September 27, 2011

Women’s Friendship Month/Day: Part 1



     Women’s Friendship Month—September—and Women’s Friendship Day, September 28, provides an opportunity to review the long-term women friendships in my life.  This is Part 1 of a two-part post on this subject.


Let’s become little old ladies together- we’ll stay up late looking at old pictures, telling “remember when” stories, and laughing till our sides ache.*


     We’re all growing old as long as we haven’t grasped the alternative. That’s why I so love the Red Hat Ladies, who embrace being at least a half-century old—although the old fifty must be the new sixty-five. Society is changing.

     My women friends have accumulated through a disproportionate number of moves I’ve made during my life. I recall the first of them, ones I had as a young child in Portsmouth, New Hampshire: Kathy Boyle and Rebecca Rice, who lived on Lincoln Avenue, and black-haired alabaster-skinned Penny, who lived on Broad Street.

     I always considered that we lost touch when my mother suddenly moved us from Portsmouth to Buffalo, New York, where her new husband’s family lived. However, thinking back, the ties to these friends were severely frazzled when my mother previously moved my sister and I from my grandparent’s (Albert and Mable Walker Briskay) house at 29 Spring Street to an apartment at 108 Spring Street. The move to Buffalo was the final cut in the tie of our early life friendship.

     I cannot recall any female friends I had while attending elementary School #63 in Buffalo. In fact, my next female friends didn’t arrive in my life until I was a junior at Kensington High School. That’s when Carol Moriarty and Pat Andrzejewsky entered my life. I’ve lost track of Carol, but remain friends with Pat to this day.

     Pat and I did some outrageous things together, the worst being taking a long, long, walk. I walked from my house behind the high school to her house near the school district’s distant limits. Then we walked to the Peace Bridge, on the opposite side of the city. From there we rode a bus to the Canadian amusement park, where we walked around some more before returning to the stateside of the Peace Bridge by bus. From there, we walked home. When I told my mother what we had done she didn’t believe me. I’m not certain I would believe that story either, but it’s true.

     We had a sense of humor, too. We had a friend of mine, Michael, convinced that Pat was a set of twins, one who clerked at a department store and the other who attended college in the home economics program.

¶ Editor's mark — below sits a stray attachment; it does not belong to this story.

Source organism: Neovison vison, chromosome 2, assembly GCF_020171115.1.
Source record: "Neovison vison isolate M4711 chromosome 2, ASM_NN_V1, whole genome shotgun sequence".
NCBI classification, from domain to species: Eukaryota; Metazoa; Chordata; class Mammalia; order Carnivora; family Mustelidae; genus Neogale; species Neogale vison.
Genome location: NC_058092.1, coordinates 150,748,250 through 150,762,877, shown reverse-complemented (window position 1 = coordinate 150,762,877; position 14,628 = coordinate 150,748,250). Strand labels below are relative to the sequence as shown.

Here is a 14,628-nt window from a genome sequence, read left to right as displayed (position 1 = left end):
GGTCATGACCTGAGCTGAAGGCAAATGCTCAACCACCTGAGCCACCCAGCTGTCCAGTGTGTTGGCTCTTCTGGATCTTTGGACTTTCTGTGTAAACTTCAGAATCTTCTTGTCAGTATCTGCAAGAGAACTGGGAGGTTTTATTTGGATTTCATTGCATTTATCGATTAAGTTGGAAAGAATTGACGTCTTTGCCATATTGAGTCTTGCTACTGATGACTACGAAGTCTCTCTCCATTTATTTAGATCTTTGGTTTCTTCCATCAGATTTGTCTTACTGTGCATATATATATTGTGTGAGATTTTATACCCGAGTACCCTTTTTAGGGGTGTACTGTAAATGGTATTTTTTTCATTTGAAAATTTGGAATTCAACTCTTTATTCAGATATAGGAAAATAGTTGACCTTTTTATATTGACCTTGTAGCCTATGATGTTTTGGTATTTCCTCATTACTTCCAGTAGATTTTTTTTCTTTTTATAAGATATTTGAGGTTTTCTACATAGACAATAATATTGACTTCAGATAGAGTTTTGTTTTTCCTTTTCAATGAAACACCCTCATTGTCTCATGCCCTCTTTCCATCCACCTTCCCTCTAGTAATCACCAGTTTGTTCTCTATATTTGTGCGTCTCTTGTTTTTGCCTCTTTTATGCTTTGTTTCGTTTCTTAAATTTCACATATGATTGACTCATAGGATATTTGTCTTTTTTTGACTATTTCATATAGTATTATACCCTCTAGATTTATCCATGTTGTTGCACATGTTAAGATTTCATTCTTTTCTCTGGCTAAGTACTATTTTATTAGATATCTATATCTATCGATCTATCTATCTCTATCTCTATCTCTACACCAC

Pat drove me to Columbus, Ohio, in the fall of 1963 when I worked there for a year. Another young woman, allegedly pregnant and wanting to share my apartment, was with us. Pat’s car broke down in the dark and eerie evening enroute.

     I didn’t develop any female friendships in college. I worked two jobs to pay tuition and, in the last quarter, housing (I had my own apartment by this time). I lived near the Kensington Bridge in Buffalo, attended Erie County Technical Institute in Williamsville, and worked at a dry cleaners in Tonawanda—all without a car. Michael was the only friendship I developed during this time, and without his help I wouldn’t have succeeded at my goals.

     It was in Slippery Rock, Pennsylvania, that I developed my first special friendship with another woman, Shirl Murray. We both moved into the community at the same time. She was the mother of two teenagers and I was soon to be the mother of an infant daughter first, then a son. Our friendship flourished. She was the person with whom I was with, picking strawberries in Ohio, the day Monte and I traveled to Pittsburgh to pick up Sandy. She immediately became family to my children, and was the person who would care for them if something happened to me and/or my husband. Her teenagers, Mark and Diane, embraced the children too. She’s gone now, a victim of fast-moving ovarian cancer.

     I mustn’t neglect to mention Renee, a French war bride who lived around the block from us, who is gone now, and a German war bride, Heidi, remains a good woman friend, someone I feel confident sharing my life with. Unfortunately, I didn’t know I have German ancestry back then

     During the time in Slippery Rock Borough we rented our second floor room to students. Today, one non-traditional student, Arlene, remains a close woman friend. During her last visit there was a rambunctious game of Uno between Arlene, a new friend Lois, and myself.

     To continue reading, click on Women’s Friendship Month/Day: Part 2.





Celebrating Good Neighbors in Different Communities

Women’s Friendship Month/Day: Part 2


Blogging: Does it Have Value? Part 1

Random Acts of Kindness: Pass Them Forward

The “Meow” Chorus: A cat symphony on a Greyhound Bus

Leave a Comment »

No comments yet.

RSS feed for comments on this post. TrackBack URI

What is your opinion?

Fill in your details below or click an icon to log in: Logo

You are commenting using your account. Log Out / Change )

Twitter picture

You are commenting using your Twitter account. Log Out / Change )

Facebook photo

You are commenting using your Facebook account. Log Out / Change )

Google+ photo

You are commenting using your Google+ account. Log Out / Change )

Connecting to %s

Blog at

%d bloggers like this: